as well as naming particular columns with the same syntax as the `select`

function.
For example:

`all_nominal()`

and`all_numeric()`

: specify all categorical or all numeric variables`all_predictors()`

and`all_outcomes()`

: specify all predictor or all target variables`Area, Smoothness`

: specify both the`Area`

and`Smoothness`

variable`-Class`

: specify everything except the`Class`

variable

You can find a full set of all the steps and variable selection functions
on the recipes home page.
We finally use the `bake`

function to apply the recipe.

```
## # A tibble: 569 x 3
## Area Smoothness Class
## <dbl> <dbl> <fct>
## 1 0.984 1.57 M
## 2 1.91 -0.826 M
## 3 1.56 0.941 M
## 4 -0.764 3.28 M
## 5 1.82 0.280 M
## 6 -0.505 2.24 M
## 7 1.09 -0.123 M
## 8 -0.219 1.60 M
## 9 -0.384 2.20 M
## 10 -0.509 1.58 M
## # … with 559 more rows
```

Now let’s generate the two scatter plots, one for `unscaled_cancer`

and one for
`scaled_cancer`

, and show them side-by-side. Each has the same new observation
annotated with its \(K=3\) nearest neighbours:

In the plot for the nonstandardized original data, you can see some odd choices for the three nearest neighbours. In particular, the “neighbours” are visually well within the cloud of benign observations, and the neighbours are all nearly vertically aligned with the new observation (which is why it looks like there is only one black line on this plot). Here the computation of nearest neighbours is dominated by the much larger-scale area variable. On the right, the plot for standardized data shows a much more intuitively reasonable selection of nearest neighbours. Thus, standardizing the data can change things in an important way when we are using predictive algorithms. As a rule of thumb, standardizing your data should be a part of the preprocessing you do before any predictive modelling / analysis.

### 6.7.2 Balancing

Another potential issue in a data set for a classifier is *class imbalance*,
i.e., when one label is much more common than another. Since classifiers like
the K-nearest neighbour algorithm use the labels of nearby points to predict
the label of a new point, if there are many more data points with one label
overall, the algorithm is more likely to pick that label in general (even if
the “pattern” of data suggests otherwise). Class imbalance is actually quite a
common and important problem: from rare disease diagnosis to malicious email
detection, there are many cases in which the “important” class to identify
(presence of disease, malicious email) is much rarer than the “unimportant”
class (no disease, normal email).

To better illustrate the problem, let’s revisit the breast cancer data; except now we will remove many of the observations of malignant tumours, simulating what the data would look like if the cancer was rare. We will do this by picking only 3 observations randomly from the malignant group, and keeping all of the benign observations.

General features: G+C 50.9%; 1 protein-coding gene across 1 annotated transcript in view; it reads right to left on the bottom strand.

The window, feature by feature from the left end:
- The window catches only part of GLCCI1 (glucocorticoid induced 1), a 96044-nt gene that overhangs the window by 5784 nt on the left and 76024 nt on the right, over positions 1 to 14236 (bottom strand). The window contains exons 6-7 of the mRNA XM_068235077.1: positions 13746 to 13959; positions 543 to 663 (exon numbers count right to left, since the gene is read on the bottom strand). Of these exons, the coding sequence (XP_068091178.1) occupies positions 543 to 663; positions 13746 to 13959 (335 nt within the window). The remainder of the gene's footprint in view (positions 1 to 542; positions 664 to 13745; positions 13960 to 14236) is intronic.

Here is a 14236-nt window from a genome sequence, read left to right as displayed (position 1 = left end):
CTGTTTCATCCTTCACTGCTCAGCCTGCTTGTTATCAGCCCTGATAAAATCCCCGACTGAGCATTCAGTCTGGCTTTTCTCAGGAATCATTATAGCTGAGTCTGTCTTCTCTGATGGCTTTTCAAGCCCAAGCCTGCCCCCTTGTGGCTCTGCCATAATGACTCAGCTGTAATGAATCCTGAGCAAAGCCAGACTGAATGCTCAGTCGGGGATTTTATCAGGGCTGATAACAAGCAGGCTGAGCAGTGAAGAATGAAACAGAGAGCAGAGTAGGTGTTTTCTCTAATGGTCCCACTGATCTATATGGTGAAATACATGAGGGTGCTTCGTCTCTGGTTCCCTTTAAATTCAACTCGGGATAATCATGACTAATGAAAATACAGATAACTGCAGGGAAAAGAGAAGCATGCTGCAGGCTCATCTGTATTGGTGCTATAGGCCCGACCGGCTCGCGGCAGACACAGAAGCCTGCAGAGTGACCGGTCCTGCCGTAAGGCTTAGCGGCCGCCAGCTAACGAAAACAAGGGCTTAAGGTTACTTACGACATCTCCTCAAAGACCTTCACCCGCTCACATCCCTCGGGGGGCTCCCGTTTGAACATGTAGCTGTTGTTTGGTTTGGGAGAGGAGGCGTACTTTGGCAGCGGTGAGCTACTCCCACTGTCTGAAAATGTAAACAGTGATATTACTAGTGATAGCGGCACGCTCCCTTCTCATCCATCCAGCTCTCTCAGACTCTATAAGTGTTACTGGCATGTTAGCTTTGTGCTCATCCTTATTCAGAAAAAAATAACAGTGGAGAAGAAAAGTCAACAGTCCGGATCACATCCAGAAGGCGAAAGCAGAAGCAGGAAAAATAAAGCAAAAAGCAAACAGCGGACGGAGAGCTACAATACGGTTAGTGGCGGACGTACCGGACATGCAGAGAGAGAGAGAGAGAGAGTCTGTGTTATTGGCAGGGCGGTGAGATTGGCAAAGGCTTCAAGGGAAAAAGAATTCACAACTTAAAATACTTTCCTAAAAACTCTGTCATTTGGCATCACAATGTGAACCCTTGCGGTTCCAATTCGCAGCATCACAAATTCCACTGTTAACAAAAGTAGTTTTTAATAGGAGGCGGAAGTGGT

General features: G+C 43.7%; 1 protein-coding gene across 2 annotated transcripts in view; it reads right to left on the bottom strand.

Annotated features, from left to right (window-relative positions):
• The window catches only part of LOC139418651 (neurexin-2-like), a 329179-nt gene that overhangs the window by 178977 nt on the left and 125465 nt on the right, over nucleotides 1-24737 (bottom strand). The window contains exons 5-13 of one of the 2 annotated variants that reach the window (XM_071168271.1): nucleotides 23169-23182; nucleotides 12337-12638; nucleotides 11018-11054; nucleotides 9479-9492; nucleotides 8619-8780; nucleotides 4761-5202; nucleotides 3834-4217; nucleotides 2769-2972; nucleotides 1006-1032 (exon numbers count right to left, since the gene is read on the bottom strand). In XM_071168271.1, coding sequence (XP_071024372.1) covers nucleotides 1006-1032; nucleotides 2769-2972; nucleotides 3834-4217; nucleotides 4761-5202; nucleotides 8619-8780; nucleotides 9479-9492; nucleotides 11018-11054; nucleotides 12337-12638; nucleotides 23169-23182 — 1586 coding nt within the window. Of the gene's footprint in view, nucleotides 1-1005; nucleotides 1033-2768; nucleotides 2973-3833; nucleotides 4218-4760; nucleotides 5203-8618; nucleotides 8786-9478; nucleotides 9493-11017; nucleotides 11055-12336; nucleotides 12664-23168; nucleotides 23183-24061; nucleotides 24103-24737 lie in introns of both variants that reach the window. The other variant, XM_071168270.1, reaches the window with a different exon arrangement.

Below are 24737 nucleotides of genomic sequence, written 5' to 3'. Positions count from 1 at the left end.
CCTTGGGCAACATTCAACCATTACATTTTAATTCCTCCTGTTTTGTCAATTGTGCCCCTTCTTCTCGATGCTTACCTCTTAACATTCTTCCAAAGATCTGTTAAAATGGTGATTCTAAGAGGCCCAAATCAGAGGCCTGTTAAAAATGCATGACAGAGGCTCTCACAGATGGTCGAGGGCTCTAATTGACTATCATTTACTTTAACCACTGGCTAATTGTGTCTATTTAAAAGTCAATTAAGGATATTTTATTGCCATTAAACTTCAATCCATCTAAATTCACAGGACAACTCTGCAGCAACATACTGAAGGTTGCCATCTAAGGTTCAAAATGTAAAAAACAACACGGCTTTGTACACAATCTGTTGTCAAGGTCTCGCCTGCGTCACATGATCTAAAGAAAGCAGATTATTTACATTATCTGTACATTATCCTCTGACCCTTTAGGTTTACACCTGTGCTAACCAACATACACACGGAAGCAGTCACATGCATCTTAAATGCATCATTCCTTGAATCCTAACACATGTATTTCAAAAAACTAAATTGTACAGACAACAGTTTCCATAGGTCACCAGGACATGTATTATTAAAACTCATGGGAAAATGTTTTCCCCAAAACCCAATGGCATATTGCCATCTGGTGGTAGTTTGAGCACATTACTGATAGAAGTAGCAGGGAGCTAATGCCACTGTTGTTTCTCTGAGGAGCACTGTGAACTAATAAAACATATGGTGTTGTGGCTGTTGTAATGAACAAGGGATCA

```
set.seed(3)
rare_cancer <- bind_rows(
filter(cancer, Class == "B"),
cancer %>% filter(Class == "M") %>% sample_n(3)
) %>%
select(Class, Perimeter, Concavity)
rare_plot <- rare_cancer %>%
ggplot(aes(x = Perimeter, y = Concavity, color = Class)) +
geom_point(alpha = 0.5) +
labs(color = "Diagnosis") +
scale_color_manual(labels = c("Malignant", "Benign"), values = cbPalette)
rare_plot
```

Note: You will see in the code above that we use the

`set.seed`

function. This is because we are using`sample_n`

to artificially pick only 3 of the malignant tumour observations, which uses random sampling to choose which rows will be in the training set. In order to make the code reproducible, we use`set.seed`

to specify where the random number generator starts for this process, which then guarantees the same result, i.e., the same choice of 3 observations, each time the code is run. In general, when your code involves random numbers, if you wantthe same resulteach time, you should use`set.seed`

; if you want adifferent resulteach time, you should not.

Suppose we now decided to use \(K = 7\) in K-nearest neighbour classification.
With only 3 observations of malignant tumours, the classifier
will *always predict that the tumour is benign, no matter what its concavity and perimeter
are!* This is because in a majority vote of 7 observations, at most 3 will be
malignant (we only have 3 total malignant observations), so at least 4 must be
benign, and the benign vote will always win. For example, look what happens for
a new tumour observation that is quite close to two that were tagged as
malignant:

And if we set the background colour of each area of the plot to the decision the K-nearest neighbour classifier would make, we can see that the decision is always “benign,” corresponding to the blue colour:

Despite the simplicity of the problem, solving it in a statistically sound manner is actually
fairly nuanced, and a careful treatment would require a lot more detail and mathematics than we will cover in this textbook.
For the present purposes, it will suffice to rebalance the data by *oversampling* the rare class.
In other words, we will replicate rare observations multiple times in our data set to give them more
voting power in the K-nearest neighbour algorithm. In order to do this, we will add an oversampling
step to the earlier `uc_recipe`

recipe with the `step_upsample`

function.
We show below how to do this, and also
use the `group_by + summarize`

pattern we’ve seen before to see that our classes are now balanced:

```
ups_recipe <- recipe(Class ~ ., data = rare_cancer) %>%